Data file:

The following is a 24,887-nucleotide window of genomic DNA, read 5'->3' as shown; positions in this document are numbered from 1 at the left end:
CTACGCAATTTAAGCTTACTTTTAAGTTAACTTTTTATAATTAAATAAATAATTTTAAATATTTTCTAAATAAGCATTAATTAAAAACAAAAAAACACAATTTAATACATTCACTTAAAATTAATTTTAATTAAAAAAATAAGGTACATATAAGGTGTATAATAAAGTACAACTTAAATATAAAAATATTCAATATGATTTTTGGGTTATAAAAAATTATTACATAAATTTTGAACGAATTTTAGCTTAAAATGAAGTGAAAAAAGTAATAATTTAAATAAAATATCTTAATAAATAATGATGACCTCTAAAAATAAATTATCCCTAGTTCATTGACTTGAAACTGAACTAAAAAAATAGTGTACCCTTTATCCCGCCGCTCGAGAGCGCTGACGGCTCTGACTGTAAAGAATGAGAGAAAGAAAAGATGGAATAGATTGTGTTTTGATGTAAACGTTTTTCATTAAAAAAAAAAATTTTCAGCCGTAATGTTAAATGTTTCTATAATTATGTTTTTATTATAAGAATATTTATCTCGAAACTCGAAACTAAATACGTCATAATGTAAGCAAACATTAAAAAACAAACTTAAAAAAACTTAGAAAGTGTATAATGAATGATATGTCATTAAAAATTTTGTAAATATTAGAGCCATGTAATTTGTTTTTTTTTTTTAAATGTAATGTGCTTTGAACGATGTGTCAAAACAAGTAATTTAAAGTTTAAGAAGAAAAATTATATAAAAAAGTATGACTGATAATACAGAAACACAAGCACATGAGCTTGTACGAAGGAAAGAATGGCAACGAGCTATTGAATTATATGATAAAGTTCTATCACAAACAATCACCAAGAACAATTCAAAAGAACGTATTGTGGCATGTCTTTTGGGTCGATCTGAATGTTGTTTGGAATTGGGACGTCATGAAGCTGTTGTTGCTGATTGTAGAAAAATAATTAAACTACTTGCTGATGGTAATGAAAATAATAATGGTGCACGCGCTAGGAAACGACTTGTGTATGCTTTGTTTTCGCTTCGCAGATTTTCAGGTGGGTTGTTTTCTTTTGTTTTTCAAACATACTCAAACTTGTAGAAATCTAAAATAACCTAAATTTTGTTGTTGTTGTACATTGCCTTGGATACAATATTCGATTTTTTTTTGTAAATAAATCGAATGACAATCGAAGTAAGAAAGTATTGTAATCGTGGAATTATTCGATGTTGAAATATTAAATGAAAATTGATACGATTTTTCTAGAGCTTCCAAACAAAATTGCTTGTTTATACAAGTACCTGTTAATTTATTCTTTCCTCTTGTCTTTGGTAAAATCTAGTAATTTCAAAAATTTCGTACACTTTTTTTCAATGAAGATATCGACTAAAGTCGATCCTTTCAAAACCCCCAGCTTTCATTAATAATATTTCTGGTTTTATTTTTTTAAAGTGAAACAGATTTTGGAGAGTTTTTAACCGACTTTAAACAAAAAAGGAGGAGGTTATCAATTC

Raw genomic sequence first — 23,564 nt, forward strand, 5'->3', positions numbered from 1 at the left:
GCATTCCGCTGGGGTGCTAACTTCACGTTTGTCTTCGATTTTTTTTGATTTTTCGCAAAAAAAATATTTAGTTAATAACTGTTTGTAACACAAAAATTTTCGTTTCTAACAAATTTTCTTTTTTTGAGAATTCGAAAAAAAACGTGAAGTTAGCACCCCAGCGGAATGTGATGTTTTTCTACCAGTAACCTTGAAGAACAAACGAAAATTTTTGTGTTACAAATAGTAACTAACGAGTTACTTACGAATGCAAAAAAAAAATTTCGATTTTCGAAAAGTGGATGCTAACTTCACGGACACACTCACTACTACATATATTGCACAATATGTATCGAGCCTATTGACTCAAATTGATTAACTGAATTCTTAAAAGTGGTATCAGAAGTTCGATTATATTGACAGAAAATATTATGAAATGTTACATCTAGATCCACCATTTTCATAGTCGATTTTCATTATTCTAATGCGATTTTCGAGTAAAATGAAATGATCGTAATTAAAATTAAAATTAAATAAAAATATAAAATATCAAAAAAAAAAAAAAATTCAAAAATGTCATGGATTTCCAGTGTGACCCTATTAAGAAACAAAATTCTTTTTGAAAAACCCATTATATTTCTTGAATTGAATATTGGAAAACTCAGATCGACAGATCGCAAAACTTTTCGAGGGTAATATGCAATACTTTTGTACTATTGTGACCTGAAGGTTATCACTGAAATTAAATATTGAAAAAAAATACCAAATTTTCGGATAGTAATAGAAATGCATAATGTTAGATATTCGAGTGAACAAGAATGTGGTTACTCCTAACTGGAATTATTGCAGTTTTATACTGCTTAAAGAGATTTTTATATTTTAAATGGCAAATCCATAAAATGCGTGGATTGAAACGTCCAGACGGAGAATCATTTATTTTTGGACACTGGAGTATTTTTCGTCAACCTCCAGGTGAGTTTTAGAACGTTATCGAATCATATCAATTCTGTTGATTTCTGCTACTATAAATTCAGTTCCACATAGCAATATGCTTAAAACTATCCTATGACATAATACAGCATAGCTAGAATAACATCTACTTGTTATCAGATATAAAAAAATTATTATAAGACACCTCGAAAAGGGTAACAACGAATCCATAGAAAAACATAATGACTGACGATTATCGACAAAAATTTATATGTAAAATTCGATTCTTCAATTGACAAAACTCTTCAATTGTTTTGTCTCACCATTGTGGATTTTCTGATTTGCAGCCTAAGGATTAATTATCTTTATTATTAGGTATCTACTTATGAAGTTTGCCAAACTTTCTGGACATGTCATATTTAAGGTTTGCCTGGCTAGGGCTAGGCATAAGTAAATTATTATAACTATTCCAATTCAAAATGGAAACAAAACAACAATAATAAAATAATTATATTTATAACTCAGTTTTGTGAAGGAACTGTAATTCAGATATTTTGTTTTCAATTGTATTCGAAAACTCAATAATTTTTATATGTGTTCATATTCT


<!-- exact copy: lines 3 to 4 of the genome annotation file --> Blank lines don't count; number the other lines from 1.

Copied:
Raw genomic sequence first — 23,564 nt, forward strand, 5'->3', positions numbered from 1 at the left:
GCATTCCGCTGGGGTGCTAACTTCACGTTTGTCTTCGATTTTTTTTGATTTTTCGCAAAAAAAATATTTAGTTAATAACTGTTTGTAACACAAAAATTTTCGTTTCTAACAAATTTTCTTTTTTTGAGAATTCGAAAAAAAACGTGAAGTTAGCACCCCAGCGGAATGTGATGTTTTTCTACCAGTAACCTTGAAGAACAAACGAAAATTTTTGTGTTACAAATAGTAACTAACGAGTTACTTACGAATGCAAAAAAAAAATTTCGATTTTCGAAAAGTGGATGCTAACTTCACGGACACACTCACTACTACATATATTGCACAATATGTATCGAGCCTATTGACTCAAATTGATTAACTGAATTCTTAAAAGTGGTATCAGAAGTTCGATTATATTGACAGAAAATATTATGAAATGTTACATCTAGATCCACCATTTTCATAGTCGATTTTCATTATTCTAATGCGATTTTCGAGTAAAATGAAATGATCGTAATTAAAATTAAAATTAAATAAAAATATAAAATATCAAAAAAAAAAAAAAATTCAAAAATGTCATGGATTTCCAGTGTGACCCTATTAAGAAACAAAATTCTTTTTGAAAAACCCATTATATTTCTTGAATTGAATATTGGAAAACTCAGATCGACAGATCGCAAAACTTTTCGAGGGTAATATGCAATACTTTTGTACTATTGTGACCTGAAGGTTATCACTGAAATTAAATATTGAAAAAAAATACCAAATTTTCGGATAGTAATAGAAATGCATAATGTTAGATATTCGAGTGAACAAGAATGTGGTTACTCCTAACTGGAATTATTGCAGTTTTATACTGCTTAAAGAGATTTTTATATTTTAAATGGCAAATCCATAAAATGCGTGGATTGAAACGTCCAGACGGAGAATCATTTATTTTTGGACACTGGAGTATTTTTCGTCAACCTCCAGGTGAGTTTTAGAACGTTATCGAATCATATCAATTCTGTTGATTTCTGCTACTATAAATTCAGTTCCACATAGCAATATGCTTAAAACTATCCTATGACATAATACAGCATAGCTAGAATAACATCTACTTGTTATCAGATATAAAAAAATTATTATAAGACACCTCGAAAAGGGTAACAACGAATCCATAGAAAAACATAATGACTGACGATTATCGACAAAAATTTATATGTAAAATTCGATTCTTCAATTGACAAAACTCTTCAATTGTTTTGTCTCACCATTGTGGATTTTCTGATTTGCAGCCTAAGGATTAATTATCTTTATTATTAGGTATCTACTTATGAAGTTTGCCAAACTTTCTGGACATGTCATATTTAAGGTTTGCCTGGCTAGGGCTAGGCATAAGTAAATTATTATAACTATTCCAATTCAAAATGGAAACAAAACAACAATAATAAAATAATTATATTTATAACTCAGTTTTGTGAAGGAACTGTAATTCAGATATTTTGTTTTCAATTGTATTCGAAAACTCAATAATTTTTATATGTGTTCATATTCT